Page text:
Candied, crushed sago't gulaman
Jowy-seph: After Final Fantasy Tactics, Suikoden II would be my favorite RPG of all time. As all JRPGs are, you play the role of a scrawny boy next door who happens to have been fated to become its world’s hero, unifying its warring peoples to fight a greater evil with your charismatic personality despite barely uttering a word and your unexplainable physical and strategic prowess.
Well, I guess having possession of one of that world’s powerful true runes helps! Although technically, the Bright Shield rune is just one half of the true Rune of the Beginning, and the other half, the Black Sword rune, being in the possession of the hero’s best friend Jowy, makes for one of the strongest conflicts in all of video game history. A sentiment I’m sure the better half that completes me will certainly agree on!
[In this special edition of Sundate, Joseph and his REAL-LIFE SO Racine kick back in their loveseat and wax reminiscent.]
Riou-acine: This game is definitely in my top 5 as well! What makes Suikoden II stand out from other JRPGs, and even from the other games in the series, is the aforementioned conflict between best friends that is the focus of the story. There is an invasion on-going, but that isn’t even top of mind to the main character, and thus to the player — it’s how this war has pushed these two childhood friends apart, and how each of them tries to bring the war to an end from opposite sides. And when you do get to the end, it’s one that could go either way, depending on your actions in the game. But how can you not try your hardest to get the best ending after seeing this video in the very beginning?
Jowy-seph: Beautiful, just like you. With just a handful of charming scenes in sepia, you’d know immediately how close the bond the hero and Jowy (and Nanami, the little sister) had. Above all the politicking, the town-burning, and the demon-summoning, it was a story of TRUE FRIENDSHIP. Of course, the desire to reunite the two that didn’t lead to SPOILER ALERT SPOILER ALERT SPOILER ALERT Jowy’s death SPOILER ALERT SPOILER ALERT SPOILER ALERT just had to be a huge challenge. Recruit all 108 stars of destiny? And you have to do it before getting to a pivotal point in the game? And you have to make a split-second decision later on?
Of course, who didn’t have fun doing all those things, especially recruiting an incredibly diverse cast of characters each with defining traits and nifty gameplay and story additions? You have Hai Yo and his entire Iron Chef minigame and storyline, Richmond the detective who you could find all sorts of deep dark secrets about the rest of your army while noir music starts playing in all of its MIDI glory, the awesome rebel duo of Flik and Viktor, and Jeane with her enormous…ly vital role in supplying you with powerful runes! And it’s just great to see how they fill up YOUR OWN CASTLE, making it feel so much more alive.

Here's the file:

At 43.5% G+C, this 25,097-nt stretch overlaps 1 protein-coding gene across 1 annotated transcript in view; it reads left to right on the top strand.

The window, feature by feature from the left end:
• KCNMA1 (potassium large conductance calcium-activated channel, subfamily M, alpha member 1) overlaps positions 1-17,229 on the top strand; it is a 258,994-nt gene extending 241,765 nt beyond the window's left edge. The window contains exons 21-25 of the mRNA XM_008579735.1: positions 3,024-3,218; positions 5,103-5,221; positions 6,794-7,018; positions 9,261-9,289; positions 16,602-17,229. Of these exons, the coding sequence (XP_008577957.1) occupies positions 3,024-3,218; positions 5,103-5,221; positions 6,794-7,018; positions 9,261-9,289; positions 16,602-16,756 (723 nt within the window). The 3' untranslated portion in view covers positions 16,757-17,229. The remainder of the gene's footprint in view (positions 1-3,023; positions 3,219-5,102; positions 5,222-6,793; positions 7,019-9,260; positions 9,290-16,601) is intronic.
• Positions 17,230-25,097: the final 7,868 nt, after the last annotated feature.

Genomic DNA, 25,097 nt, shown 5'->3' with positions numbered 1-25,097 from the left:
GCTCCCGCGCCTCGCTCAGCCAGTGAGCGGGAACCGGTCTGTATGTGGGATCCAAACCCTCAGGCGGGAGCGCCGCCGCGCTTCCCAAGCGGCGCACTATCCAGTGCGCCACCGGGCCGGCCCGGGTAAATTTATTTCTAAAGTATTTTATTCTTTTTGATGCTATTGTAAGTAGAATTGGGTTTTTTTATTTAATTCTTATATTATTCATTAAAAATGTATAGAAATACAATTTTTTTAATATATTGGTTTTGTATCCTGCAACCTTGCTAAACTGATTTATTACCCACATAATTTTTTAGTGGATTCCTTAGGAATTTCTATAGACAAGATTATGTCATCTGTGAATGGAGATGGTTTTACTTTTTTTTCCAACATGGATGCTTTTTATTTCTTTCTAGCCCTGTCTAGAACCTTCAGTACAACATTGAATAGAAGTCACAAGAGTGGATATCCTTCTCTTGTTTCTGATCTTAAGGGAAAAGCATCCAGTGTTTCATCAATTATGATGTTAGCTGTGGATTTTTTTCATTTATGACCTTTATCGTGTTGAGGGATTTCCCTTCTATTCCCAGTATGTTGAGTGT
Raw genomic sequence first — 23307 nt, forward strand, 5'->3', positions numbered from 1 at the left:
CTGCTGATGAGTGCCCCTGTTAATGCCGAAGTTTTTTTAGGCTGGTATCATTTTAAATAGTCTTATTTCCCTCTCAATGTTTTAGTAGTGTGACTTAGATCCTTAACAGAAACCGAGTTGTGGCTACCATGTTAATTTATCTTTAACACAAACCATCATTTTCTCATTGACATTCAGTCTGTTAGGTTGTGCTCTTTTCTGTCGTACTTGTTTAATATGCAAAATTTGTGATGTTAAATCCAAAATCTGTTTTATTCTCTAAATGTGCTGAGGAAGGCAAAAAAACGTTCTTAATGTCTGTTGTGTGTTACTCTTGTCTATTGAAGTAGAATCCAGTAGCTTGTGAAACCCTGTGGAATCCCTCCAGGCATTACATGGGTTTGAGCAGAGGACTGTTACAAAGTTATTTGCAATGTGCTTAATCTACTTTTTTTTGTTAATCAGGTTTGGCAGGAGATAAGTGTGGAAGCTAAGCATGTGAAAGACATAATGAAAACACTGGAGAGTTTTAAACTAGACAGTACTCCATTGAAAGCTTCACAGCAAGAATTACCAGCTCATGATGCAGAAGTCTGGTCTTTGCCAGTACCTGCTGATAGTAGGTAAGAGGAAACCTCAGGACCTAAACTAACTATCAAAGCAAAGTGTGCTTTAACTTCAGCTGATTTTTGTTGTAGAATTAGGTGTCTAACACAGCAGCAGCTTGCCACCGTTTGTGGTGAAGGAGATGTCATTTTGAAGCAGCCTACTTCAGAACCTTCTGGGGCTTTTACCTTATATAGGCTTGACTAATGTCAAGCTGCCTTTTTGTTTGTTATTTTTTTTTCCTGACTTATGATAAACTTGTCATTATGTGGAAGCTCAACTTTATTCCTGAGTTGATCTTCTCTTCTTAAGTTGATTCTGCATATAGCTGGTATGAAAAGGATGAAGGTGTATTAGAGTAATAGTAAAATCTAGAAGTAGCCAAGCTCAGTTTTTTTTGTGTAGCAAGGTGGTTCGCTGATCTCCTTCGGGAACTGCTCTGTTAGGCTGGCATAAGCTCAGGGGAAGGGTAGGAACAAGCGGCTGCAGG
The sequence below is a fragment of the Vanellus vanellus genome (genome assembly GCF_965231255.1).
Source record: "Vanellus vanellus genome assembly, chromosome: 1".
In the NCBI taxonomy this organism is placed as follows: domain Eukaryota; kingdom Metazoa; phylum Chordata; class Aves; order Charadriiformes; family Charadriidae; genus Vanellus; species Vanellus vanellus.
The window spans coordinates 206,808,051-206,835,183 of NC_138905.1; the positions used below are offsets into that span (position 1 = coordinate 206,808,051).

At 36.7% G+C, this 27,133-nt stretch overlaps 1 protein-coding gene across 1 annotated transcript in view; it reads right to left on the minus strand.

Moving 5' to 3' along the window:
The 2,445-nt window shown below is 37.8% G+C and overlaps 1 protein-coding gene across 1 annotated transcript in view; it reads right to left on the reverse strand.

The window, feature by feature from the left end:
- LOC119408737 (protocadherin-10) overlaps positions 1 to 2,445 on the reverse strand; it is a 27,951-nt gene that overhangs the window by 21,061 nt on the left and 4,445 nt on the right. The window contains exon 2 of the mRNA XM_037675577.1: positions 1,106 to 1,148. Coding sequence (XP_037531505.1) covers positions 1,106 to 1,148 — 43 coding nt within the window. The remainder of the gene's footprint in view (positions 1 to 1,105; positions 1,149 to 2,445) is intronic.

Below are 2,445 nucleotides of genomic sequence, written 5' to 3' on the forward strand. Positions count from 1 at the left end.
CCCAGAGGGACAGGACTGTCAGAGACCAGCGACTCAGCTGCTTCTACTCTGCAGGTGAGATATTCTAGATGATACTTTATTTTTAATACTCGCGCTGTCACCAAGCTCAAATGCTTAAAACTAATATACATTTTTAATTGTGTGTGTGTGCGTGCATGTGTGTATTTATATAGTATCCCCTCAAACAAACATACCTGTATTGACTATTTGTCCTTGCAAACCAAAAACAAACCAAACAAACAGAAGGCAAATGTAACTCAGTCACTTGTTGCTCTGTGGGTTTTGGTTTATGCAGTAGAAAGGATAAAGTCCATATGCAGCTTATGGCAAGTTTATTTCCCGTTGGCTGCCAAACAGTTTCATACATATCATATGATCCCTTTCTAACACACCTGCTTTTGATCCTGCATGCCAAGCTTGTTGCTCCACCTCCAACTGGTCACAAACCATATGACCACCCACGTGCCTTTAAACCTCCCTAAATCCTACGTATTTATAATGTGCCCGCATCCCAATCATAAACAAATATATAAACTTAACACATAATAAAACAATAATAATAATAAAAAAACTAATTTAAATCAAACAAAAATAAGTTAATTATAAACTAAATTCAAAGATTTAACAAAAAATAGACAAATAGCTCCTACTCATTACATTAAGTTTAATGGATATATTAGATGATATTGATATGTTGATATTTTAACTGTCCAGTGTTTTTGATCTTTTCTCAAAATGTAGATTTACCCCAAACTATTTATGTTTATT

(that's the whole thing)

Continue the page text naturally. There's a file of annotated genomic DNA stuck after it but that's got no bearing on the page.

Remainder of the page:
Riou-acine: Thanks, dear! I have to say, I’ve played 4 out of 5 of the main series, and I still think that Suikoden II has the best castle and cast of characters. And even the “smaller” details like the music, character portraits and towns were all done really well. It’s truly a classic, one of the best games from the golden era of the PlayStation. It’s just too bad that after nearly 15 years since its initial release, there is no sign of an English digital release in the future. The Japanese audience got a PSP port for both this and the first game, but nothing for the thousands of frustrated US, Europe, and other English-speaking gamers like us.
Jowy-seph: And that’s why we are doing this very important work of reminding everyone else of how awesome this game is! We haven’t even touched on the actual gameplay, which is just as superb as the story and characters. Turn-based battle with up to six characters in one squad, and you can play to each one’s strength through their placement in the front or back row. Swordsmen and soldiers up front to dish out melee damage and tank hits, sorcerers and archers at the back to heal allies and rain down pain on enemies both physical and magical. You can even set up a party of linked characters to UNITE for devastating special attacks. GENGEN AND GABOCHA FURRY ARMY ATTACK GO!
Riou-acine: Aside from the six-member parties and character placements, I also really liked the other two types of battles: the one-on-one duels and the big army battles. I liked the rock-paper-scissors aspect of the duels and the strategy element in the army battles. And lastly, if you played the first game, got all the 108 Stars of Destiny there and imported your save file, you get plenty of bonuses in the second game, the biggest of which is actually recruiting McDohl, the hero from the first game. That’s aside from all the bonuses for the characters from the first game, like Flik and Viktor (two of my favorite characters, and mainstays in my party).
Jowy-seph: Man, I remember that duel with Luca Blight after you fight him three times with three different squads. Took a bunch of arrows, and the mofo still kept on coming, only to succumb to you if you played it right, because he could still kill you in his weakened state. One of video games’ most memorable villains, that’s for sure. And the chibi battalions clashing in the war games were always fun! Too bad they didn’t go with that mechanic again in 3 and 5. Never did get to play the first one, but at least there’s still a legit way of getting it aside from buying a PS1 and hoping to god I still find a copy somewhere! Why Konami still hasn’t made this iteration available for us Japanese-illiterate is as flabbergasting as Jeane’s timeless beauty and ever-shrinking apparel. No news for another game in the main series despite fans clamoring on social media is also rather disheartening. At the very least, we still have our memorieeeeeeessss!